And from a workflow standpoint, it is very interesting, since I have
    requests for b&w only shoots, and converting one image after another is, to
    put it mildly, tedious.
    Climb down off of your RAW high horse, occasionally, and look around at
    reality.
     
    Skip M, Aug 22, 2004
    #15
  16. Mark B.

    Skip M Guest

    I'm hoping for something close to the latter. If it isn't there, it isn't
    there. The filtration options are what really interest me. Putting a red
    filter on the DSLR doesn't work for my, psychologically, and tweaking it in
    PShop hasn't gotten the results I want, compared to Ilford XP-2 and Kodak
    Plus-X.
     
    Skip M, Aug 22, 2004
    #16
  17. Mark B.

    Skip M Guest

    You may be right, we won't know until the camera ships, and we can see the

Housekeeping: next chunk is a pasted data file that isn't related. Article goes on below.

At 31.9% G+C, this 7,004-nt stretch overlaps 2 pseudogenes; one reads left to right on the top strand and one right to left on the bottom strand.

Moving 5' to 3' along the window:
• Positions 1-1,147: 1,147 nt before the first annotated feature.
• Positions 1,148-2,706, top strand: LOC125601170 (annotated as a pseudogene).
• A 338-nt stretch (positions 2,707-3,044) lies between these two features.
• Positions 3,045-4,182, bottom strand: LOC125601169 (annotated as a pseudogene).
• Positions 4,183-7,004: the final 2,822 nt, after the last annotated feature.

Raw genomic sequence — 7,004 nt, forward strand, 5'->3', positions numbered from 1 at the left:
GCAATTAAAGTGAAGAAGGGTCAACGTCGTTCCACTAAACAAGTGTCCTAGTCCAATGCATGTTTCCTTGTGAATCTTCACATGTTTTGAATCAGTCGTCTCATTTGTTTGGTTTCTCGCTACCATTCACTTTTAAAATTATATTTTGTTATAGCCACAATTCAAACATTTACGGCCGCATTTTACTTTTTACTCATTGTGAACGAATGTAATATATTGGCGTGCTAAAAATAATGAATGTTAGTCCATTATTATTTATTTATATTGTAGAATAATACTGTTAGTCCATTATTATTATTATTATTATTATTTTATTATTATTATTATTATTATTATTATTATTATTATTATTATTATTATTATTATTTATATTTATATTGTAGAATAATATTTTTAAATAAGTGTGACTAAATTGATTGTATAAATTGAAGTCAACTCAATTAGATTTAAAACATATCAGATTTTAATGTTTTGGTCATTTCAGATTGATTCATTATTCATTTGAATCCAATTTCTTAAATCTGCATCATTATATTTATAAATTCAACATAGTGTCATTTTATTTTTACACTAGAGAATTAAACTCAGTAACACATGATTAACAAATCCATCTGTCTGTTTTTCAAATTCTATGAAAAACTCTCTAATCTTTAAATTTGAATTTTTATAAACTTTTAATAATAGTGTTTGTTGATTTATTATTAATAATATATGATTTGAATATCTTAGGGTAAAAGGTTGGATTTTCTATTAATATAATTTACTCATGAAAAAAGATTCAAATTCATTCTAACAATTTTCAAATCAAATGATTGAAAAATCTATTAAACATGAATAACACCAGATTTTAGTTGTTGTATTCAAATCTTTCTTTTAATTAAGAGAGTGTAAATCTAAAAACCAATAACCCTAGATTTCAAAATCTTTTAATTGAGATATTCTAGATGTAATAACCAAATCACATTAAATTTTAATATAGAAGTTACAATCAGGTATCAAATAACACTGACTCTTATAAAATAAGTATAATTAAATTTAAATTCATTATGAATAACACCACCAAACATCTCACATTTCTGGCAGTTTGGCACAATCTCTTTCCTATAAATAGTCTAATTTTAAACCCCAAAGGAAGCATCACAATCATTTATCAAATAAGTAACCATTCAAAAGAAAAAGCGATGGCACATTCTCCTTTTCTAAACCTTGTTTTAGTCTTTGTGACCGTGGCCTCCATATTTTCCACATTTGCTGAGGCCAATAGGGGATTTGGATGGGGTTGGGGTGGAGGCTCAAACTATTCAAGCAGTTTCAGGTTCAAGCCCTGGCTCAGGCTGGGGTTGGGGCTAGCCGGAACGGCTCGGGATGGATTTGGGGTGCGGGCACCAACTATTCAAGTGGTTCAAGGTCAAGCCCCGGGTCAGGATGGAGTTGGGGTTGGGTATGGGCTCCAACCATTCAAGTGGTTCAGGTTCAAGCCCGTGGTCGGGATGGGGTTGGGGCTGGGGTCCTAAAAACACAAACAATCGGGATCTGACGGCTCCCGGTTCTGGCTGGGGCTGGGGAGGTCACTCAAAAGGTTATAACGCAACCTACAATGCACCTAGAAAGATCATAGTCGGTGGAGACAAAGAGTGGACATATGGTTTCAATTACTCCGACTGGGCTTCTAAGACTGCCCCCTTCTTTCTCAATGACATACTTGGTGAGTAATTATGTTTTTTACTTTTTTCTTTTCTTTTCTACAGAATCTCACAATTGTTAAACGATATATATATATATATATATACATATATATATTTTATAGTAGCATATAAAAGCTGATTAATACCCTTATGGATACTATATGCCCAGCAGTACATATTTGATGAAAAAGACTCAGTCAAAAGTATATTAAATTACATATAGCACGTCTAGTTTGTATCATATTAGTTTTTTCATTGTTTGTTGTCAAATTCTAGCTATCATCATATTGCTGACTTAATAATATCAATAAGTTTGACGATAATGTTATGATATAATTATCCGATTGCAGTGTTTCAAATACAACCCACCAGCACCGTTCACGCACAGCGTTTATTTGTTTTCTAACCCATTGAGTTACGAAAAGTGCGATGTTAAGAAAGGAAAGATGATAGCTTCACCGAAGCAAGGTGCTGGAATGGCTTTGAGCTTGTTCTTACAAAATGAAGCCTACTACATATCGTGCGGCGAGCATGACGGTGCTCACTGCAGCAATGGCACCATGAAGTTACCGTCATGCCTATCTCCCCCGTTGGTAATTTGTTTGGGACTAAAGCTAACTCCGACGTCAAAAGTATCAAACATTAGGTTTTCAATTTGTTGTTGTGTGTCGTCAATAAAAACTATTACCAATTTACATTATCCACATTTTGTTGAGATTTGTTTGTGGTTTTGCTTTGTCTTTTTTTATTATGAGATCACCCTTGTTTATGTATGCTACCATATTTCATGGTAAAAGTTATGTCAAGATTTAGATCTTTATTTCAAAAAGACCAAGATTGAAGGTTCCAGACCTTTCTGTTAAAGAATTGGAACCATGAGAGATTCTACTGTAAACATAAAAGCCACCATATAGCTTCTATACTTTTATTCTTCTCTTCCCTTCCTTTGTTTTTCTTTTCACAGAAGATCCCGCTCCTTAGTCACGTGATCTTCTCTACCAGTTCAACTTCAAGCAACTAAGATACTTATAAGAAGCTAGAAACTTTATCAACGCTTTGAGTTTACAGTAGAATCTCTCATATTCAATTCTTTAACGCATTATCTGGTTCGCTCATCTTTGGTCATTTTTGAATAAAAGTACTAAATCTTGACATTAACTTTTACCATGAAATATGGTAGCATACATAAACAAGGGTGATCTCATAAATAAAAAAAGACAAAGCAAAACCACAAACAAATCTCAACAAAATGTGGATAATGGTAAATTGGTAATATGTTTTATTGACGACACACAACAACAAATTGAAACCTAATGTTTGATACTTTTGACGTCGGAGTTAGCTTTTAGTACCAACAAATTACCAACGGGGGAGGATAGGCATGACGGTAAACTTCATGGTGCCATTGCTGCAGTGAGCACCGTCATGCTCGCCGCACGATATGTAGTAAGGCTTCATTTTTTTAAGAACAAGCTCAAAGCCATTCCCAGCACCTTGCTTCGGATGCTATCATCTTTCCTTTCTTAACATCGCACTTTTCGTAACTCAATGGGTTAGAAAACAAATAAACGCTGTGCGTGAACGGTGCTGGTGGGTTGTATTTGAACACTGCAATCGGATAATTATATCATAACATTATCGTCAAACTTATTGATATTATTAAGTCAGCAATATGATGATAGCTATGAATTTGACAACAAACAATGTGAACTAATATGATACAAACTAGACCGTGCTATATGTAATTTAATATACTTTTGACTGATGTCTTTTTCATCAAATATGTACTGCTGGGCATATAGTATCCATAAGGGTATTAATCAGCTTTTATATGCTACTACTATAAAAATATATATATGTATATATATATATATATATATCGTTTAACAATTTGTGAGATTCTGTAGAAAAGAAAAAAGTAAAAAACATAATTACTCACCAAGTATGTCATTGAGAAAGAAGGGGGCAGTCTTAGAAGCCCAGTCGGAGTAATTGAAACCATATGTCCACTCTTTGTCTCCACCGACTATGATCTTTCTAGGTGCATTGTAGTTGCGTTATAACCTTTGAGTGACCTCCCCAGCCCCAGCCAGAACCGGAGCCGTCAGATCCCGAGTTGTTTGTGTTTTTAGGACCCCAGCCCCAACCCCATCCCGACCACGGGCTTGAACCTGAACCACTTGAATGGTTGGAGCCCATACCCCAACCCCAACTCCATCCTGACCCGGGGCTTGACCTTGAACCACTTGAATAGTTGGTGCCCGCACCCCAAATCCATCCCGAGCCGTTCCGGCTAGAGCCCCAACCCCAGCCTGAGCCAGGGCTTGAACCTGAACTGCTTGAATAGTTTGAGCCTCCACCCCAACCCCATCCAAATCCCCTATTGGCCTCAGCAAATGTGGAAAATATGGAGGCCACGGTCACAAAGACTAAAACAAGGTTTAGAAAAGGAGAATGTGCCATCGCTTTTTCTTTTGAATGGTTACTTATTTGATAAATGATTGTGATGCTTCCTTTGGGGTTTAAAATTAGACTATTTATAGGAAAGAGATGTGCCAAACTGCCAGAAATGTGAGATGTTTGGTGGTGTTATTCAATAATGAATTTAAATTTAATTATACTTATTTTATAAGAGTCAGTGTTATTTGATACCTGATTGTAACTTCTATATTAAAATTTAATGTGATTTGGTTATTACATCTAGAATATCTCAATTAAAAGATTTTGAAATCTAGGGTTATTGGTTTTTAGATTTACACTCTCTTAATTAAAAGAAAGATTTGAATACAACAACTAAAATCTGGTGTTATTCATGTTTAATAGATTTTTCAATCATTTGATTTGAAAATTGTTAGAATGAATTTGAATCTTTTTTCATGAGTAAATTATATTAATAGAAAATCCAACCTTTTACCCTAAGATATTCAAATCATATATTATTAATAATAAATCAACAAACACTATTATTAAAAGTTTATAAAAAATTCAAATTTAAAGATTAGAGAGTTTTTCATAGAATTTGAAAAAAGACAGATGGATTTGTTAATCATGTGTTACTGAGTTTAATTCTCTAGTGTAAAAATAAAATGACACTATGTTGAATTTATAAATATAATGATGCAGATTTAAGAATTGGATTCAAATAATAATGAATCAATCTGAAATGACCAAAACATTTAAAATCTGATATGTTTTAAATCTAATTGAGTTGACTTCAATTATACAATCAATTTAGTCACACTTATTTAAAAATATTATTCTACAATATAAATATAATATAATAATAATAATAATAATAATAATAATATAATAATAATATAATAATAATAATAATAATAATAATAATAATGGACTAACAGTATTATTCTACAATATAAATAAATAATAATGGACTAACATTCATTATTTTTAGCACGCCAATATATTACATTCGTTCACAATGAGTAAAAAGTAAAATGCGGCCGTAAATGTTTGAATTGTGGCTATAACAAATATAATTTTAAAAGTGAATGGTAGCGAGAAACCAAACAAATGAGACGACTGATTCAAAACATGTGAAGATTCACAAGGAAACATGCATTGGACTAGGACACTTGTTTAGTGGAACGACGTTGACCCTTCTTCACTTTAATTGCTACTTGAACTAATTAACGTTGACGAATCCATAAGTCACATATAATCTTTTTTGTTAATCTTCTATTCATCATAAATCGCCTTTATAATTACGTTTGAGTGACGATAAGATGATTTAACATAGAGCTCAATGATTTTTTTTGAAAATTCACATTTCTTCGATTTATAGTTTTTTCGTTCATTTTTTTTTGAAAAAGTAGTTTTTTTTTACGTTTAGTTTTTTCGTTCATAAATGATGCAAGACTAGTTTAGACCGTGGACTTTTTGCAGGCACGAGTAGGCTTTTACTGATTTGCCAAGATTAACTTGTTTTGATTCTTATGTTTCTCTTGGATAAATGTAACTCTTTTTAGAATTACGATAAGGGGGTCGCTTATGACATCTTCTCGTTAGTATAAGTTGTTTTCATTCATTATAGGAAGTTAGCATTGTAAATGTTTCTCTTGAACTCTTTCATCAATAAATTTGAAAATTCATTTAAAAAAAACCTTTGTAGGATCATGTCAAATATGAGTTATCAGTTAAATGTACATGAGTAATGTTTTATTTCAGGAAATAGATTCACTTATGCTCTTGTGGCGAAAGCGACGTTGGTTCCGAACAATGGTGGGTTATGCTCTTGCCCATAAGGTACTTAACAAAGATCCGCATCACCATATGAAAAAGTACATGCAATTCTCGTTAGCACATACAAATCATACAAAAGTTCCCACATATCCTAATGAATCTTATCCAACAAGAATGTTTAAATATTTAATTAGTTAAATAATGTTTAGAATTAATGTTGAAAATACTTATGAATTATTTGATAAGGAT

results.
     
    Skip M, Aug 22, 2004
    #17
  18. Mark B.

    Mark B. Guest

    B/W mode by itself isn't, but what's interesting about the 10D is that Canon
    has built-in color filters specifically for the it.

    Mark
     
    Mark B., Aug 23, 2004
    #18
  19. Mark B.

    Mark B. Guest

    All I'm saying is it's more interesting than a plain b/w mode. Let's see
    how it actually does rather than condemning it before anyone sees samples.

    Mark
     
    Mark B., Aug 23, 2004
    #19
  20. Mark B.

    Mark B. Guest

    I've not seen a camera that offers built-in filters spefically for b/w, so
    that's new to me. As for useful, that's up to the individual user.
    That's all I'm doing too.

    Mark
     
    Mark B., Aug 23, 2004
    #20